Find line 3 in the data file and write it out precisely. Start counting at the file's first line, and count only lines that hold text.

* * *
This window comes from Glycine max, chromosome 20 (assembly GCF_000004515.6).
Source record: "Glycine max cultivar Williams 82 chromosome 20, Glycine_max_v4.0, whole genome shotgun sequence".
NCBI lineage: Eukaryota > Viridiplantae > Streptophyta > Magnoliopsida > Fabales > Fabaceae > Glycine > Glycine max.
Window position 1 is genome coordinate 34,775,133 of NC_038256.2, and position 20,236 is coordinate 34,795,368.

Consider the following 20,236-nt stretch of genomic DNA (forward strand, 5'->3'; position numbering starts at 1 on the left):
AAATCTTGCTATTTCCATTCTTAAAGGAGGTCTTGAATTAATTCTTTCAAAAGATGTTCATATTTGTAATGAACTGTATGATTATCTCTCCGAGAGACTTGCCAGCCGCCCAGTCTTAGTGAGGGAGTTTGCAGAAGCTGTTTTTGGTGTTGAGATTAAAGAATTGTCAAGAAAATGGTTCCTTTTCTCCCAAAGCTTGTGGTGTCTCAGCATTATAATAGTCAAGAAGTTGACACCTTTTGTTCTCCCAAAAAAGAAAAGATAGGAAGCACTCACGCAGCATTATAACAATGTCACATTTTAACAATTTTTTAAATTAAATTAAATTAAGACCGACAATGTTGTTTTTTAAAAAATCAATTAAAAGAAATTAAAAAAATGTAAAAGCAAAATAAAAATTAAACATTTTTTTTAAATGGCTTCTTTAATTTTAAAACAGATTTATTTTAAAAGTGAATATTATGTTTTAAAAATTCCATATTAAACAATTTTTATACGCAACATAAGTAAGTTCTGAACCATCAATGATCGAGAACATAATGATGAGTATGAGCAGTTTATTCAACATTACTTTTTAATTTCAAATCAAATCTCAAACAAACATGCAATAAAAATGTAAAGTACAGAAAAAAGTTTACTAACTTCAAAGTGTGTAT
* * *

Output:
NCBI lineage: Eukaryota > Viridiplantae > Streptophyta > Magnoliopsida > Fabales > Fabaceae > Glycine > Glycine max.